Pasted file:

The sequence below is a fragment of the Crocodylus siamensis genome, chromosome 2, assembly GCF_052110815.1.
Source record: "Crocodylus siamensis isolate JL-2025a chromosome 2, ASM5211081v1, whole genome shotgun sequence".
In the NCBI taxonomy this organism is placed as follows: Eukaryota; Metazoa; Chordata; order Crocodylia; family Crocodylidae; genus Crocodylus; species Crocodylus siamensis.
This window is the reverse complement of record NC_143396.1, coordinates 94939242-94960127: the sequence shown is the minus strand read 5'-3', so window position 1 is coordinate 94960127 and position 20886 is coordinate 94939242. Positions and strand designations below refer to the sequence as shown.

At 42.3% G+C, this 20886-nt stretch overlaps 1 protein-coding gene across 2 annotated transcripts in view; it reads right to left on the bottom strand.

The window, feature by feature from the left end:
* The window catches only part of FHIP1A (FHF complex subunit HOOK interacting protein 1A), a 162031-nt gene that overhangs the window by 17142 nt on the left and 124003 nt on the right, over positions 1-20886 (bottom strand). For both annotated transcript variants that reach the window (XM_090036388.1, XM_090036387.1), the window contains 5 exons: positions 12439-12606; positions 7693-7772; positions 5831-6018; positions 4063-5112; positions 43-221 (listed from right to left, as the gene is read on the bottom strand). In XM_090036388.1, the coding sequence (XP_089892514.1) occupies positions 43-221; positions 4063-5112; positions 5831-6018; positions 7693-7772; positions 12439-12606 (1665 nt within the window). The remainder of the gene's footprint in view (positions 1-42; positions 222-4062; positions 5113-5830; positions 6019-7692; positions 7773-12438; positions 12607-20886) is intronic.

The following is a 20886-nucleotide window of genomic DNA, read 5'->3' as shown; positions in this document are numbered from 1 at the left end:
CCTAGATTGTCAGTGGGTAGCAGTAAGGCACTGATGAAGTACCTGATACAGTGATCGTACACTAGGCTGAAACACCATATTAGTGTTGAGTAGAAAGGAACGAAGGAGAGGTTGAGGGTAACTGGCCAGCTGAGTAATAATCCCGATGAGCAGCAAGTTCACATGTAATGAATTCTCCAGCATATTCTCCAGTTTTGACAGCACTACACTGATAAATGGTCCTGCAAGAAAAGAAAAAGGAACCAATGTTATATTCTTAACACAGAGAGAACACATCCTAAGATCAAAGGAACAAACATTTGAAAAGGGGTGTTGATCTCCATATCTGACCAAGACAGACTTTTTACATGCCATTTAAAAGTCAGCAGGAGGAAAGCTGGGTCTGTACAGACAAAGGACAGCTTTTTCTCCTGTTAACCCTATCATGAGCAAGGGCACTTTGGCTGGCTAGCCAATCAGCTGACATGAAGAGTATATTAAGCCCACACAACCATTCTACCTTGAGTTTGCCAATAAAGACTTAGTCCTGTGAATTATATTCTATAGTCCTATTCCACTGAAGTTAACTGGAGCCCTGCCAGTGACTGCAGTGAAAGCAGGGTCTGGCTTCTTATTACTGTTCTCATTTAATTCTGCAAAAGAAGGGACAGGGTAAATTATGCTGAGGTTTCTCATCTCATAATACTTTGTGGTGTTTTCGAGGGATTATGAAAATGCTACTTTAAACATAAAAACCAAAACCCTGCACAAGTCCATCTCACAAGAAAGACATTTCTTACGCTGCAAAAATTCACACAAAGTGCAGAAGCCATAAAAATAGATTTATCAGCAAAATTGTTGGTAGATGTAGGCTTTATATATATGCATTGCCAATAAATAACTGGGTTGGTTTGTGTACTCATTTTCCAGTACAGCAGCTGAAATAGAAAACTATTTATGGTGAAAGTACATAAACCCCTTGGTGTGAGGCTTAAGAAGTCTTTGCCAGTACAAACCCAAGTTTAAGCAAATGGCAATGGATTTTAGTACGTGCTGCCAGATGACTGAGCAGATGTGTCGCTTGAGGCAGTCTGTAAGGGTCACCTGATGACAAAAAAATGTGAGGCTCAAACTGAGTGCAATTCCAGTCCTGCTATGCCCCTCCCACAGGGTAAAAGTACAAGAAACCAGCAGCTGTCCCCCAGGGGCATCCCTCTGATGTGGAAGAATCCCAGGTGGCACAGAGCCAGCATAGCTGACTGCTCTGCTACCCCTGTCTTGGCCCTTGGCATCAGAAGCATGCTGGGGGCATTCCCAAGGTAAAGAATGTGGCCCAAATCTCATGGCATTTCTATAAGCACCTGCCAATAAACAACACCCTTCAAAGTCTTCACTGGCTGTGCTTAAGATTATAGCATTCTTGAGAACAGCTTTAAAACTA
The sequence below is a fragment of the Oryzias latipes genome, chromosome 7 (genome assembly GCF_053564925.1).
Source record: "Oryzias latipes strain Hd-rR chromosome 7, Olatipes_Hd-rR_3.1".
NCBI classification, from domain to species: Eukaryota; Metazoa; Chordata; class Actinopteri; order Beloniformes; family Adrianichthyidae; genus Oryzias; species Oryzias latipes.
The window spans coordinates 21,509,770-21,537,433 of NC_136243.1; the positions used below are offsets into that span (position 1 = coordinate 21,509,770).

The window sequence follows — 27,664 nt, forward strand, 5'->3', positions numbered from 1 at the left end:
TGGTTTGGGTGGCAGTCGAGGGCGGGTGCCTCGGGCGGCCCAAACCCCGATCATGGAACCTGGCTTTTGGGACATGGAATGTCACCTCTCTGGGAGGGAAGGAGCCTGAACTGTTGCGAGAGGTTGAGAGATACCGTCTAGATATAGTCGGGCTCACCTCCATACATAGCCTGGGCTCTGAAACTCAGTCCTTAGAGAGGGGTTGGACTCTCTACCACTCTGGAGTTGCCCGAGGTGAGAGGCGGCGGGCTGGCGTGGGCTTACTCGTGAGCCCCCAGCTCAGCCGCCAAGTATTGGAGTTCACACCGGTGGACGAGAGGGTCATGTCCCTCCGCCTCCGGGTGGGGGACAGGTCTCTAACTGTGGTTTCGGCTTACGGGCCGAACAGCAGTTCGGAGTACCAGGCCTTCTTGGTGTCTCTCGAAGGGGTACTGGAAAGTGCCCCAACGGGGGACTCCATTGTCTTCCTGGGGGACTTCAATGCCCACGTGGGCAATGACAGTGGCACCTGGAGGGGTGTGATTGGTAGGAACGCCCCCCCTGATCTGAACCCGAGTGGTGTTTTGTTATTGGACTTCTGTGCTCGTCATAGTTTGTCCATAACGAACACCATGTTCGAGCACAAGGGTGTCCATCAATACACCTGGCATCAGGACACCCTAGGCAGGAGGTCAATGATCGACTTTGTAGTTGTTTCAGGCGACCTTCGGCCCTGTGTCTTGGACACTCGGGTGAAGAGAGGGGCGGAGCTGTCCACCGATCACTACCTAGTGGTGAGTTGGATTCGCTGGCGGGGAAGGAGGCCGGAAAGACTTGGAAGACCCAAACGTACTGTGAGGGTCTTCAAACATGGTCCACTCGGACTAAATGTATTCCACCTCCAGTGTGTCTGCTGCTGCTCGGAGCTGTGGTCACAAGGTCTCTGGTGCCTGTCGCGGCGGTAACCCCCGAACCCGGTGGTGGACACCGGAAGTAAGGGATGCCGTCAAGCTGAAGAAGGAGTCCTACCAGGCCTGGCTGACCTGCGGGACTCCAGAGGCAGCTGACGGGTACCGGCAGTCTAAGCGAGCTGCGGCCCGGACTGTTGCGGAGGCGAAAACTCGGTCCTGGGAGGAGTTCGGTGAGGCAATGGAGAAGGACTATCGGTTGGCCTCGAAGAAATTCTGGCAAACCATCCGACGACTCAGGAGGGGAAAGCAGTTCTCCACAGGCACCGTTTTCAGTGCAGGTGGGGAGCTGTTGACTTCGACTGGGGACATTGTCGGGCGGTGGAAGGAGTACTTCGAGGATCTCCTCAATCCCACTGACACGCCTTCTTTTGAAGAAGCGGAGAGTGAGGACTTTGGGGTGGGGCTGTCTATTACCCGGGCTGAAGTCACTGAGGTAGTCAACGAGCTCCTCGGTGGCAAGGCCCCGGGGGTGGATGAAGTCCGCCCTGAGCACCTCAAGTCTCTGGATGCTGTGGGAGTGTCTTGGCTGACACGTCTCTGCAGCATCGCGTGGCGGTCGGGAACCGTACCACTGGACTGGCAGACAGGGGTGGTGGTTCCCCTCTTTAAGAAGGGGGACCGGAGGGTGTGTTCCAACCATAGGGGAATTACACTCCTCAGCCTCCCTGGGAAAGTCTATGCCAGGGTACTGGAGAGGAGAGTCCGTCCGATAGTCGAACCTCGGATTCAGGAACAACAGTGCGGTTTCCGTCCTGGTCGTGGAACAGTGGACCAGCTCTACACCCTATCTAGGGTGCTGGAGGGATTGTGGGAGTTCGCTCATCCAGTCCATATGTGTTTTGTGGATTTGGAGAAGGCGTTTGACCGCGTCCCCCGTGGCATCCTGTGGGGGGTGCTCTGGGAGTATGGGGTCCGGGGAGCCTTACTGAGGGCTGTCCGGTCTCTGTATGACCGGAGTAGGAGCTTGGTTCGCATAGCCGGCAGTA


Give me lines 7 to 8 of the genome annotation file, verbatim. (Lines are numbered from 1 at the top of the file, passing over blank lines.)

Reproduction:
* The window catches only part of FHIP1A (FHF complex subunit HOOK interacting protein 1A), a 162031-nt gene that overhangs the window by 17142 nt on the left and 124003 nt on the right, over positions 1-20886 (bottom strand). For both annotated transcript variants that reach the window (XM_090036388.1, XM_090036387.1), the window contains 5 exons: positions 12439-12606; positions 7693-7772; positions 5831-6018; positions 4063-5112; positions 43-221 (listed from right to left, as the gene is read on the bottom strand). In XM_090036388.1, the coding sequence (XP_089892514.1) occupies positions 43-221; positions 4063-5112; positions 5831-6018; positions 7693-7772; positions 12439-12606 (1665 nt within the window). The remainder of the gene's footprint in view (positions 1-42; positions 222-4062; positions 5113-5830; positions 6019-7692; positions 7773-12438; positions 12607-20886) is intronic.

The following is a 20886-nucleotide window of genomic DNA, read 5'->3' as shown; positions in this document are numbered from 1 at the left end: